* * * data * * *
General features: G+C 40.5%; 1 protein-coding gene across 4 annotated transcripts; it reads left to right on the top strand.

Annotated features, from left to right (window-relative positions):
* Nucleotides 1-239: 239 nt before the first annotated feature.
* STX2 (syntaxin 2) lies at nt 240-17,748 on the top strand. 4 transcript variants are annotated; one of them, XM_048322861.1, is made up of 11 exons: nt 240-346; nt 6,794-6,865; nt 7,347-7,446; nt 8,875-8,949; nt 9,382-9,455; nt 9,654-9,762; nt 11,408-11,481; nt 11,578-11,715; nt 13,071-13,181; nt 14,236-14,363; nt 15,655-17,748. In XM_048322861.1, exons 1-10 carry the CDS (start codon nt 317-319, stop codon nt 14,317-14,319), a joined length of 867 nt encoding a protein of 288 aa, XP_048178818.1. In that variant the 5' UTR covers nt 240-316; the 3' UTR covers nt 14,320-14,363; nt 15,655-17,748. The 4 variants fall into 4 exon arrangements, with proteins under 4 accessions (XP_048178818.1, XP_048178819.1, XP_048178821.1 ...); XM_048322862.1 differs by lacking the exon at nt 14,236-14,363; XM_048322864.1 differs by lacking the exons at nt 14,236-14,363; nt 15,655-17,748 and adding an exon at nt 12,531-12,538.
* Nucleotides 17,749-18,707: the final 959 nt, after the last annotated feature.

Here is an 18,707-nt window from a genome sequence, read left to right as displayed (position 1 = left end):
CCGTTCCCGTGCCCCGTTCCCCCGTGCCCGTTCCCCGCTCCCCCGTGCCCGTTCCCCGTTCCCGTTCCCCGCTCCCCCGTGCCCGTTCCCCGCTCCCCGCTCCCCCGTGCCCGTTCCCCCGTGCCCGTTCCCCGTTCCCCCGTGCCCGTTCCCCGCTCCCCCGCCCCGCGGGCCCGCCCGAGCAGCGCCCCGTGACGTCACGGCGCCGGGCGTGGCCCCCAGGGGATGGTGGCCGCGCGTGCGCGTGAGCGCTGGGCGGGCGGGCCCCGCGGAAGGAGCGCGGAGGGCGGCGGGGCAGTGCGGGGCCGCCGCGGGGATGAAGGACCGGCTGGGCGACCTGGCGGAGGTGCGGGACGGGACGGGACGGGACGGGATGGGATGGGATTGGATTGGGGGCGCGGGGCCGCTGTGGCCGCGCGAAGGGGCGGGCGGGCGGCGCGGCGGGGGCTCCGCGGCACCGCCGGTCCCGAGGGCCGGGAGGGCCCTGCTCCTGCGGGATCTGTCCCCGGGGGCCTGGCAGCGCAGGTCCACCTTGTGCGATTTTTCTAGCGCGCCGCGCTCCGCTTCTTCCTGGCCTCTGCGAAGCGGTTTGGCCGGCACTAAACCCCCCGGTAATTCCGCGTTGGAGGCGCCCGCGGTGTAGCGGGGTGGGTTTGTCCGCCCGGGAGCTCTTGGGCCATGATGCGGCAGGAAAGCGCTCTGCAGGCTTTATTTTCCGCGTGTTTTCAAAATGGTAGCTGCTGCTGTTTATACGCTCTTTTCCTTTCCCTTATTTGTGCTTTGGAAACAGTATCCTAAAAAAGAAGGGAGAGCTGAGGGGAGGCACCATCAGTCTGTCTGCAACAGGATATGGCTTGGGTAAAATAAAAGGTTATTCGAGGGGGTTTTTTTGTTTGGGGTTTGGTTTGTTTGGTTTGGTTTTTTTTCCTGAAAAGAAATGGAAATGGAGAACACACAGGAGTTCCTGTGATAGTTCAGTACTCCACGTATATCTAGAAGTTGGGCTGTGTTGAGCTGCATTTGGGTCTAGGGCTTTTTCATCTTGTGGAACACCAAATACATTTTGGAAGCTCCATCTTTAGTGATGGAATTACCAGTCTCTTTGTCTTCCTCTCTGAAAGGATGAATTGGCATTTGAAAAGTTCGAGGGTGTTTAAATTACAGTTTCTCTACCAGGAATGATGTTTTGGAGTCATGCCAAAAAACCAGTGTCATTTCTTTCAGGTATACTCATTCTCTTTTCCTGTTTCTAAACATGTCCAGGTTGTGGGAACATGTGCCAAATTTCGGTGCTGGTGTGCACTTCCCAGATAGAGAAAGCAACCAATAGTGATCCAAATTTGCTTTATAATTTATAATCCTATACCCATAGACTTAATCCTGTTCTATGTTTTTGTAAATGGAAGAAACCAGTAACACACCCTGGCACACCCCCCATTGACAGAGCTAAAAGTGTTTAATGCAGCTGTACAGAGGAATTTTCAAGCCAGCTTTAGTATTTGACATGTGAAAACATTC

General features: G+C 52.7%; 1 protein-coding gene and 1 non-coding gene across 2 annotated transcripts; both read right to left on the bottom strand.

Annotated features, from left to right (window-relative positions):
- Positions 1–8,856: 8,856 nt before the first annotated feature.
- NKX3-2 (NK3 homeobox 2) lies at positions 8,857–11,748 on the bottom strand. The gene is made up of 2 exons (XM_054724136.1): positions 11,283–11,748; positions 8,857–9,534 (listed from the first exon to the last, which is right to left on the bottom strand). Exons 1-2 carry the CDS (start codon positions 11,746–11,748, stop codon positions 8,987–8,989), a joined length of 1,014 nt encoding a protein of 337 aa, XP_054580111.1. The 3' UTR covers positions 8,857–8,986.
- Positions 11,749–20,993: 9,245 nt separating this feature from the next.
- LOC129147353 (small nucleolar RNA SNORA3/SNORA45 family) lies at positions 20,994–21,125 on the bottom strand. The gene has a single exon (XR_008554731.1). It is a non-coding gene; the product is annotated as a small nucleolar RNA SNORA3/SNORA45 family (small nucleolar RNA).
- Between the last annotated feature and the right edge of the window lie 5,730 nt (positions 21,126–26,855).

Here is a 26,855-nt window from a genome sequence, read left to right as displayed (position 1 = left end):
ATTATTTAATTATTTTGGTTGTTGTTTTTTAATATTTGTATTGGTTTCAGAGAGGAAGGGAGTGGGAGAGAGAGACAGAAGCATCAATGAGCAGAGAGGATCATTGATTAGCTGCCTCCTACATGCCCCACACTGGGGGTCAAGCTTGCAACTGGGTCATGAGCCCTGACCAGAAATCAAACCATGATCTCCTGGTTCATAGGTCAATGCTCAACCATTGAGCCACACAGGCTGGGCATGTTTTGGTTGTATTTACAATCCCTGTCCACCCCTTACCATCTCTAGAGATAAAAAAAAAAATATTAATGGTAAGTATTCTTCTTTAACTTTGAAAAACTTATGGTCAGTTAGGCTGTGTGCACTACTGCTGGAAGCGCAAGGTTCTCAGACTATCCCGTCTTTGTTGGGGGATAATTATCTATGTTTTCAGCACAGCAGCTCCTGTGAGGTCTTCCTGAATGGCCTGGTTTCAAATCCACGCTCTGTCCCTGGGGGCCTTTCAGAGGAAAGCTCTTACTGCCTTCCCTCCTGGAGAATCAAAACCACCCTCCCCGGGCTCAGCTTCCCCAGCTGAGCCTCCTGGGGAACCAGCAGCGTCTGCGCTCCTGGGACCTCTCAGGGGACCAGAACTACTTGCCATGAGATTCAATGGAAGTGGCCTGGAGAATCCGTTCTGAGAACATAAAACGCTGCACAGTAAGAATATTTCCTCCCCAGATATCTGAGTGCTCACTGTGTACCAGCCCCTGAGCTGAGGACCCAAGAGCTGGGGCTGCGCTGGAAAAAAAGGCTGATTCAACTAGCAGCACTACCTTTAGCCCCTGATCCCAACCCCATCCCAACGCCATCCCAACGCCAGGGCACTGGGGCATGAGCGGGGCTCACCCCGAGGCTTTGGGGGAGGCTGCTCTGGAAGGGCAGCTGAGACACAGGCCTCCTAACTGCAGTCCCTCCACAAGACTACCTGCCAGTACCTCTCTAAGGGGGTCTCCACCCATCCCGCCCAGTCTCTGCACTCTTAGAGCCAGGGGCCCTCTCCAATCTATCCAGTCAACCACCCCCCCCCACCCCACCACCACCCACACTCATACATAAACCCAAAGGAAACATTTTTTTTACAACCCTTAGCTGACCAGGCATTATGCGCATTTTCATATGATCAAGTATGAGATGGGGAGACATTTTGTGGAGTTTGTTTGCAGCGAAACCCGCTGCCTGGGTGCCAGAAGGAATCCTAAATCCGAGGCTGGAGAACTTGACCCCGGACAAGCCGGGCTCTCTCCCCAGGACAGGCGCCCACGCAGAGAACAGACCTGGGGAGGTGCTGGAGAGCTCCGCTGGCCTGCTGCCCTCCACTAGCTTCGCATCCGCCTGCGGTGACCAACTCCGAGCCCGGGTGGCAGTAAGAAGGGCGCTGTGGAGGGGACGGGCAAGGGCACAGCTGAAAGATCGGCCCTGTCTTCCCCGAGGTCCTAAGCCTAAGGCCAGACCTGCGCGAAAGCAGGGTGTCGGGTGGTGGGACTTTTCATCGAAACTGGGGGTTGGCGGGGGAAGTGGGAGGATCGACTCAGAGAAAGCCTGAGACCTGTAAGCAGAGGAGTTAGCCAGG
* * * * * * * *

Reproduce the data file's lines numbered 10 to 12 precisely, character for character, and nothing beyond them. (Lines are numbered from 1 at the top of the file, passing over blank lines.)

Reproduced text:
- Positions 1–8,856: 8,856 nt before the first annotated feature.
- NKX3-2 (NK3 homeobox 2) lies at positions 8,857–11,748 on the bottom strand. The gene is made up of 2 exons (XM_054724136.1): positions 11,283–11,748; positions 8,857–9,534 (listed from the first exon to the last, which is right to left on the bottom strand). Exons 1-2 carry the CDS (start codon positions 11,746–11,748, stop codon positions 8,987–8,989), a joined length of 1,014 nt encoding a protein of 337 aa, XP_054580111.1. The 3' UTR covers positions 8,857–8,986.
- Positions 11,749–20,993: 9,245 nt separating this feature from the next.